How to clean up old DHCP server’s entry in a domain via PowerShell and netsh command

It’s very easy to forget old server entries and it may cause an issue in your network.  Sometimes system/network admin wait for approval process or schedule to clean up or just simply don’t know how to.  Whatever your reason is, this should be done to keep your network healthy from any unknown issues.  Here are some ways to clean up, I have listed PowerShell, Netsh and via GUI.

Via PowerShell:

To see list of all DHCP server run PowerShell command:

PS C:\>Get-DhcpServerInDC

To remove it:

You have to be domain or enterprise admin to remove it otherwise, you will get error

PS C:\>Remove-DhcpServerInDC –DnsName YourDHCPserver –IPAddress

This is without error: if you have run as admin

To add it:

You have to be domain or enterprise admin to remove it otherwise, you will get error

PS C:\> Add-DhcpServerInDC –DnsName YourDHCPserver –IPAddress

Using netsh commands

To the list of commands: netsh dhcp list

To add:

Netsh dhcp add server NameOfYourDHCPServer IP address

To delete:

Dhcp delete server NameOfYourServer IP address

Via GUI:

To add:
open your DHCP server, right-click, and select add

To Remove:
open your DHCP server, right-click and select Manage authorized servers …
Then just remove HDCP server that’s no longer in use

That’s it



How to enable Remote Desktop Using PowerShell

Remote Desktop is very common still for many companies remote users to use, not all users needed since they most likely use VPN to get access to apps or just using the cloud-based. PowerShell is a new way to make changes to your remote computer lot easier than opening GUI and waiting for it to load and make changes. If you are admin of the network, it’s very easy to make changes and get the status of remote computer settings. Here in this post will do the Remote Desktop enable using PowerShell, let’s get started it

Computer or server must meet the following requirements:

  • The WinRM service should be started
  • You must have administrator permissions on the remote device
  • Firewall rule should be set to allow RDP connection default port 3389 if you have changed the default port make sure to add to your firewall rule

To start the session from your Windows 10 computer or Windows server, open PowerShell with Administrator

Command: Enter-PSSession -ComputerName YourRemoteComputerName or IP address -Credential domain\administrator

Once you are connected to a remote computer or server, you can run the following command to get current status:

Get-ItemProperty -Path ‘HKLM:\System\CurrentControlSet\Control\Terminal Server’-name “fDenyTSConnections”

Then to change the setting to allow RDP connection, just run following:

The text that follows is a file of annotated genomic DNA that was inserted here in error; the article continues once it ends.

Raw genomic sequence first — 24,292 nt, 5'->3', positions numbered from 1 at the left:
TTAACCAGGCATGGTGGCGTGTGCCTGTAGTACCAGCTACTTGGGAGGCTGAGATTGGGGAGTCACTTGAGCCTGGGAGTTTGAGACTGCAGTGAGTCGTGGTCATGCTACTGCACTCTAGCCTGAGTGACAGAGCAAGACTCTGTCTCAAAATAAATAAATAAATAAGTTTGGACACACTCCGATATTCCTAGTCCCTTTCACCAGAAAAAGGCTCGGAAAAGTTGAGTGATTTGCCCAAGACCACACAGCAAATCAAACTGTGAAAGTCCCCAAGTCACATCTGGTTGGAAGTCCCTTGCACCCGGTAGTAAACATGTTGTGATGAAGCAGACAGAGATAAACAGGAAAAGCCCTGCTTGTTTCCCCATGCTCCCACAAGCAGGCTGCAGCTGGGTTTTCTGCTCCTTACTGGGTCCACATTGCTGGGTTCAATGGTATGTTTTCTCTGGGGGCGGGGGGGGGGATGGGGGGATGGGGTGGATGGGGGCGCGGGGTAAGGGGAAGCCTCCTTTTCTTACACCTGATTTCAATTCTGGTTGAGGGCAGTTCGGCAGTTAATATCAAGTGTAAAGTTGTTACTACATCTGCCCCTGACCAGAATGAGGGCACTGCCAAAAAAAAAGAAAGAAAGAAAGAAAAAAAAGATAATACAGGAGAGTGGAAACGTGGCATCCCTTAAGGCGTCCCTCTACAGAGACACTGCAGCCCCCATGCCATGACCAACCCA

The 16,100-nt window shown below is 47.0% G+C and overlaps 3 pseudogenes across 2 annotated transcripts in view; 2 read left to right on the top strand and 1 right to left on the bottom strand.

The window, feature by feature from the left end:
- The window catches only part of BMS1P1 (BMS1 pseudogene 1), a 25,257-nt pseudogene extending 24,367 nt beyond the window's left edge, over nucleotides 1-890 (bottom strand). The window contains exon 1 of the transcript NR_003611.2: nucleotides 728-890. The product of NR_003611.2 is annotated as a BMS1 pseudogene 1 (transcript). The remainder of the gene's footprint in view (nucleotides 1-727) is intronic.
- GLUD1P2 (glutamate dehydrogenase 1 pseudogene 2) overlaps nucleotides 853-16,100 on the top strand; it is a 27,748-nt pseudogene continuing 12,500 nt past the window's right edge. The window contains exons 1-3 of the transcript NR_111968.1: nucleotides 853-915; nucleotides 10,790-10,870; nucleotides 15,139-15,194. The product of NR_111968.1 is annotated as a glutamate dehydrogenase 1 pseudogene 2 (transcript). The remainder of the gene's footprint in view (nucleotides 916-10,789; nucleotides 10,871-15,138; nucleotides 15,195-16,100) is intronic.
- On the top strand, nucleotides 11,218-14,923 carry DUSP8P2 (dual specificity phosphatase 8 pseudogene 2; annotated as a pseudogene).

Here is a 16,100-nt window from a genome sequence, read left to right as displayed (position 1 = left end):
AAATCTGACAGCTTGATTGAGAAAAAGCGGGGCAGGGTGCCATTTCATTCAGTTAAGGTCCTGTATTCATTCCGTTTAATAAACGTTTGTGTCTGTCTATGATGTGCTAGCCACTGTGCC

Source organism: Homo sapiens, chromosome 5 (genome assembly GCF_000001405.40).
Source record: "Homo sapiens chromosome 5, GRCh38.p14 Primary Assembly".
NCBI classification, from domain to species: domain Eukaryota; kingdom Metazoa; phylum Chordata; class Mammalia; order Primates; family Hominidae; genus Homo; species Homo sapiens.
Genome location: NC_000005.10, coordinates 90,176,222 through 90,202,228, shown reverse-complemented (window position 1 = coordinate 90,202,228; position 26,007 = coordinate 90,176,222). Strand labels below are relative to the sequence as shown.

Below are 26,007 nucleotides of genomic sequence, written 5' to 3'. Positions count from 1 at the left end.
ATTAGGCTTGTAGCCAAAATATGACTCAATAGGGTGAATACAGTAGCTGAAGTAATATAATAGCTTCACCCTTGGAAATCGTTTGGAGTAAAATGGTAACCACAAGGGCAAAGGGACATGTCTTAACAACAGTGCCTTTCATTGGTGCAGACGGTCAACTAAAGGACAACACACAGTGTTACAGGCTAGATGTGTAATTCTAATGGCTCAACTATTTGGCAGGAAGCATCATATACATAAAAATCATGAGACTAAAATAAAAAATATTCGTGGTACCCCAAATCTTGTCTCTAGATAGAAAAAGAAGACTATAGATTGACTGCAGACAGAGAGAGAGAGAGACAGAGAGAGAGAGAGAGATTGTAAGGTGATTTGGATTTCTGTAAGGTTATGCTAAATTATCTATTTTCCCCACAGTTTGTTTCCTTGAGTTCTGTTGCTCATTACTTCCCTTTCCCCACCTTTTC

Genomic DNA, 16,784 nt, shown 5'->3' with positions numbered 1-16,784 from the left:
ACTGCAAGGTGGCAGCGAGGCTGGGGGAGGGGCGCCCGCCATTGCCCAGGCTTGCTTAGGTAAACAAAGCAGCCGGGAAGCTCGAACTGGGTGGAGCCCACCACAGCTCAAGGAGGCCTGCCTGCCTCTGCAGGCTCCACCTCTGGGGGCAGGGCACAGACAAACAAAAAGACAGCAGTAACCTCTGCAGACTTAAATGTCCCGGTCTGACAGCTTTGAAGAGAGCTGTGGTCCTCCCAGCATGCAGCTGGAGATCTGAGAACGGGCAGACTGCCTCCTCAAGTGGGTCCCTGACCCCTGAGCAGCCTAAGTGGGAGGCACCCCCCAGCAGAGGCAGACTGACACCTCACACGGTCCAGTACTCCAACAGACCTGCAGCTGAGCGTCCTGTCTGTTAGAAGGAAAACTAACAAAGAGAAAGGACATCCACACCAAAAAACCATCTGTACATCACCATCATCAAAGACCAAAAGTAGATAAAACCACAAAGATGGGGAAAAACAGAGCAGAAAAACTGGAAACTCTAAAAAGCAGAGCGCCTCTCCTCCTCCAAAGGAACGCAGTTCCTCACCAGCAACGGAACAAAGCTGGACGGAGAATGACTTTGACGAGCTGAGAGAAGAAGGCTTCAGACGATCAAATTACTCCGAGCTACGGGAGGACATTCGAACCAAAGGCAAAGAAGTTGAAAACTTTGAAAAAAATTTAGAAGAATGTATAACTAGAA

Set-ItemProperty -Path ‘HKLM:\System\CurrentControlSet\Control\Terminal Server’-name “fDenyTSConnections” -Value 0

You should also make sure that you have only secured RDP authentication (NLA – Network Level Authentication) to check  run the command: you should see 1

Get-ItemProperty -Path ‘HKLM:\System\CurrentControlSet\Control\Terminal Server\WinStations\RDP-Tcp’ -name “UserAuthentication”

 If you see 0 then set it to 1 by running:

Set-ItemProperty -Path ‘HKLM:\System\CurrentControlSet\Control\Terminal Server\WinStations\RDP-Tcp’ -name “UserAuthentication” -Value 1

To test the Remote Desktop connection:

Test-NetConnection ComputerName or IP address -CommonTCPPort RDP

That’s it for now, here is a screenshot of the GUI look like after you have enabled the RDP

Note: if the user whom RDP into this remote computer is not admin user you need to add them to a remote desktop group, if you want to do via PowerShell you can check this post out: How to add a local user to windows 10 via PowerShell



How to improve application pool timeouts in IIS

There are many settings you can adjust to improve the application pool in IIS, one of them is timeouts. Please take a backup of your settings before making any changes, in case you need to revert it back. Each default settings you change may impact the health of the overall server. There are many reasons to keep it default and many to change it, all depends on the needs of your application. I would not change the IIS recycle settings, they are there to clean up the resources of applications that aren’t in use, like memory, database sessions, etc.. Some settings can be set up within your application to keep it alive by use of a ping service just makes a request on the site every so often.